‘The Government should support clinically extremely vulnerable people financially to allow them to shield, especially if they’re working in public facing roles, where they are at risk. My biggest concern in the coming months is the risk of new variants and having access to the right booster jabs. If people become lax it will mean that I cannot stop shielding.’
Eighteen-year-old Sharne, from Staffordshire, was diagnosed with the blood disorder Aplastic Anaemia three years ago. Severe Aplastic Anaemia is often treated with a stem cell transplant and the student, who is due to start university in September, plans to keep shielding until there is more certainty there will not be another wave of Covid-19 in the UK.
‘At the start of the pandemic I don’t think I left the house, even just to go to the shops for food, for weeks. This was out of plain fear for my health.
‘I’m going to keep shielding because I’m so frightened for my health. I just don’t feel safe. You don’t feel like going outside because you’re just so worried about your health and you don’t know when you’ll feel safe again.
‘My wellbeing has suffered as a result. My worry and anxiety have been absolutely through the roof. It’s been awful. So, this year has been a bit of a shock and a horrible experience. I’d be really disappointed if I couldn’t go to university as I’d feel like I was missing out on a huge adventure that I’ve been waiting to go on for years!’
Henny Braund, Chief Executive of Anthony Nolan, says:
‘Anthony Nolan saves and improves the lives of people with blood cancer and blood disorders who need a stem cell transplant. These patients were identified by the NHS as amongst the most vulnerable, yet, they have been forgotten time and again during this pandemic. We cannot risk the UK becoming a two-tiered society with these patients receiving less protection from approved vaccines and being forced to shield with little access to services or support.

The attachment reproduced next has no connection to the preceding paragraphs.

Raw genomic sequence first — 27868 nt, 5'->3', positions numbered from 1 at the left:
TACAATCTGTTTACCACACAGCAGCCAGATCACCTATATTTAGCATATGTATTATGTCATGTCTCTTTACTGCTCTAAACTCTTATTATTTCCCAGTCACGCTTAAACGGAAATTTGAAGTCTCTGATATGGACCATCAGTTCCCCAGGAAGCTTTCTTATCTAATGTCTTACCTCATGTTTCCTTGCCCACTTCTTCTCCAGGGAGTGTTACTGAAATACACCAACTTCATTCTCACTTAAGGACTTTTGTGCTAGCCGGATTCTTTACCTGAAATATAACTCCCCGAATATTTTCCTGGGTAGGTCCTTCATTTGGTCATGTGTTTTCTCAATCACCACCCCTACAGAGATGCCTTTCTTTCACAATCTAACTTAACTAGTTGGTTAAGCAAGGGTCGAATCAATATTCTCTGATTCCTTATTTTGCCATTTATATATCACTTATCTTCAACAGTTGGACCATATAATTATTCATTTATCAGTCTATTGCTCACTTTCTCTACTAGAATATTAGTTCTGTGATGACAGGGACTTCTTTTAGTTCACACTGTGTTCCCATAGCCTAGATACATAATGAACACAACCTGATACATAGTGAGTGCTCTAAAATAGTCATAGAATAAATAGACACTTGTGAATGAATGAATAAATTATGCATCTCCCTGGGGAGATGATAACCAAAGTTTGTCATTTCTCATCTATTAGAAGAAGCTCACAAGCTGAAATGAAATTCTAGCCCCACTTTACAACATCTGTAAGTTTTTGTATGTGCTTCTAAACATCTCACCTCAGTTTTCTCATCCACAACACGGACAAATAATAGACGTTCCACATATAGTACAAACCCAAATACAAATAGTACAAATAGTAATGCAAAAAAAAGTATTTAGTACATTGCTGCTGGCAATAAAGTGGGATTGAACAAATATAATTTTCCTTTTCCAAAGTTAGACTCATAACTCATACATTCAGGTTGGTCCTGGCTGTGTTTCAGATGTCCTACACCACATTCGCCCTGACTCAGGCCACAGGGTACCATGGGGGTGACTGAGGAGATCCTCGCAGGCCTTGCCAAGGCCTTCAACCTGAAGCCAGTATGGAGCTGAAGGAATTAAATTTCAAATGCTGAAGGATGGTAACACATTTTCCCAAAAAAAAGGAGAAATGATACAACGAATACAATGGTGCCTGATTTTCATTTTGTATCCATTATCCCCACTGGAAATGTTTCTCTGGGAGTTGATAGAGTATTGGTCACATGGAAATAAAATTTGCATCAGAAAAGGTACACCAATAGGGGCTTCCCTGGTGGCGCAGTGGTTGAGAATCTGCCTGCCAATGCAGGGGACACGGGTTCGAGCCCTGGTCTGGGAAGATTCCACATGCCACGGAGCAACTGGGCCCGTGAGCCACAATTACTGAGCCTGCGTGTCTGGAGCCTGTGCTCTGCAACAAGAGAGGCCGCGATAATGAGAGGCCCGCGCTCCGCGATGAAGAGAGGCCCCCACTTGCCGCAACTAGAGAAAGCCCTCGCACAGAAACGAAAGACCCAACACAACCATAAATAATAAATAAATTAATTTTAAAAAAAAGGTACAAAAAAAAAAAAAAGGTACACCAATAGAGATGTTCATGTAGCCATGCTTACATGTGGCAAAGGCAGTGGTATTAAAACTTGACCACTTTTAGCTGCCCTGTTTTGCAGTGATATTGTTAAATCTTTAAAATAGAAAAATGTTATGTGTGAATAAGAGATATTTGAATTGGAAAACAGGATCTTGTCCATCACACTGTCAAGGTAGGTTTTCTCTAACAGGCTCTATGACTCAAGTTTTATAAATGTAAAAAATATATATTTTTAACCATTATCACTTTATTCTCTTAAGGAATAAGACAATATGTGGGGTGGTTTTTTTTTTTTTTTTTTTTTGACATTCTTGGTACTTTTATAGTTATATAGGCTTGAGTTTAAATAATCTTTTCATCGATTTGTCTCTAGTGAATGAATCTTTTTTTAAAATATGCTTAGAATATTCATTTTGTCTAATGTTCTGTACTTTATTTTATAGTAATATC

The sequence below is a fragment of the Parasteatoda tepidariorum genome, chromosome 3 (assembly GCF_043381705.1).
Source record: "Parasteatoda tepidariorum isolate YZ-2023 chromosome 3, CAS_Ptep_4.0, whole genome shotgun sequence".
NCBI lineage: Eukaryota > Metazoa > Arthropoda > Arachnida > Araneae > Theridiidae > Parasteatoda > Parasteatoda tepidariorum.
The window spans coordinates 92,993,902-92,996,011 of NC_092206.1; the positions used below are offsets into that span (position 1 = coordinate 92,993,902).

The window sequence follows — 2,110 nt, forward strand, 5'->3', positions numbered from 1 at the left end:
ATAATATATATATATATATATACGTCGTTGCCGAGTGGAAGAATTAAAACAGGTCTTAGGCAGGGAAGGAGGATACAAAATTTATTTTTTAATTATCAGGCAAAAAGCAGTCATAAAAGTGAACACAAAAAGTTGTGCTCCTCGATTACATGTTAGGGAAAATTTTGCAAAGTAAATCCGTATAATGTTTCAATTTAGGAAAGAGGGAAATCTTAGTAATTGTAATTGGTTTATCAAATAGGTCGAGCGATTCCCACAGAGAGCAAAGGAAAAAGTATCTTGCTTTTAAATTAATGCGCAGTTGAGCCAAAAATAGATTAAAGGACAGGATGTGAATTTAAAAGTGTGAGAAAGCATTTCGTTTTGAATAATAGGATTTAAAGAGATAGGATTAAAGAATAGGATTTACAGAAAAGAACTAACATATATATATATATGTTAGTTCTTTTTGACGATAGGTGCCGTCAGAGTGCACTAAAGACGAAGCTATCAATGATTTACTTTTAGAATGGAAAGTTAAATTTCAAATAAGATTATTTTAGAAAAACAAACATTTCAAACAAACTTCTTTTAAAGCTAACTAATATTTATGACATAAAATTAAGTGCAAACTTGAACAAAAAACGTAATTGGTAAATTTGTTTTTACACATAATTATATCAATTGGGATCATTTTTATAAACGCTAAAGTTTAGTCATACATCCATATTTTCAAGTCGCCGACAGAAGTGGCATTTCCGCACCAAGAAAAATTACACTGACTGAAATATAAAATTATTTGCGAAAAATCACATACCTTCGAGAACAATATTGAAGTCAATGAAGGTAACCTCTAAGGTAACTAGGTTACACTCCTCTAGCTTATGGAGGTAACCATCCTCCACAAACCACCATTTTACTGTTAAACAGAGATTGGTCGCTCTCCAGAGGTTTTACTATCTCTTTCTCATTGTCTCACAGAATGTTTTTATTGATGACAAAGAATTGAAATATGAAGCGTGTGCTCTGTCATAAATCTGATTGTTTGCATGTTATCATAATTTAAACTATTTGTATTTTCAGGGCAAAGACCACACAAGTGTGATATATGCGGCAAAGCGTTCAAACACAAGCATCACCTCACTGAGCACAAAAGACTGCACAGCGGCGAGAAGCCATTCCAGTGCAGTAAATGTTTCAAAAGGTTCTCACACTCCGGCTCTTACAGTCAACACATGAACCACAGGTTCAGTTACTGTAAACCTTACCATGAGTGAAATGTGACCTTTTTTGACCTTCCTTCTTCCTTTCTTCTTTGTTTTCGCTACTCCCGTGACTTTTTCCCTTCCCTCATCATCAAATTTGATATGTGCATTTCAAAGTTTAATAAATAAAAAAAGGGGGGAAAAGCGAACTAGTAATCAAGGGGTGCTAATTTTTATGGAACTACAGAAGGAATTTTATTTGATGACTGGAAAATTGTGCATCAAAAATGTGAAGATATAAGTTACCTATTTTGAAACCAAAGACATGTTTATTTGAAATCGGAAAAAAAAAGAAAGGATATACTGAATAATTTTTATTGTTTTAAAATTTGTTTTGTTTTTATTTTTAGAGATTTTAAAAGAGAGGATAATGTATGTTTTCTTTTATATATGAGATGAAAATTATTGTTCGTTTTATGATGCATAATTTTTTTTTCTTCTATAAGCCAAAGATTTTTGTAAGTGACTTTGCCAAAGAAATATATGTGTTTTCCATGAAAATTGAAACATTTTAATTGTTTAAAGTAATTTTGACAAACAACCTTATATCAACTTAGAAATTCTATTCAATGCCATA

‘We’re here to support stem cell transplant patients during their entire journey, and we’ve heard throughout the pandemic how shielding has taken a toll on their mental health. Some people have experienced significant delays to their treatment which is unacceptable. We are urging to Government to do more for vulnerable patients. We’d like them to step up and fund more vital research to enable patients to return to normal life with the rest of the UK and make certain that everybody that needs treatment, and support, can access it without delay.’
The charity is calling on the Government to:
- Invest in research to confirm Covid-19 vaccines work for patients with blood cancer and blood disorders.
- Ensure the continuation of vulnerable patients getting supermarket priority delivery slots.
- Ensure everybody diagnosed with blood cancer, or a blood disorder, that needs treatment and support can access it without delay.
- Provide access to dedicated mental health support for everybody who needs to keep shielding.
Anthony Nolan provides support and information to stem cell transplant patients, and their families, through their Patient Services team, clinical nurse specialists and clinical psychologists. For more information visit anthonynolan.org/coronavirus or call 0303 303 0303.
1 Abi Vijenthira et al Outcomes of patients with hematologic malignancies and Covid-19: a systematic review and meta-analysis of 3377 patients. Blood 2020; 136 (25): 2881–2892. doi: https://doi.org/10.1182/blood.2020008824
2 Anthony Nolan poll, conducted between 30 March and 8 May 2021
3 The Francis Crick Institute; Delaying second Pfizer-BioNTech dose could leave cancer patients with insufficient immunity, https://www.crick.ac.uk/news/2021-03-11_delaying-second-pfizer-biontech-dose-could-leave-cancer-patients-with-insufficient-immunity [Accessed May 2021]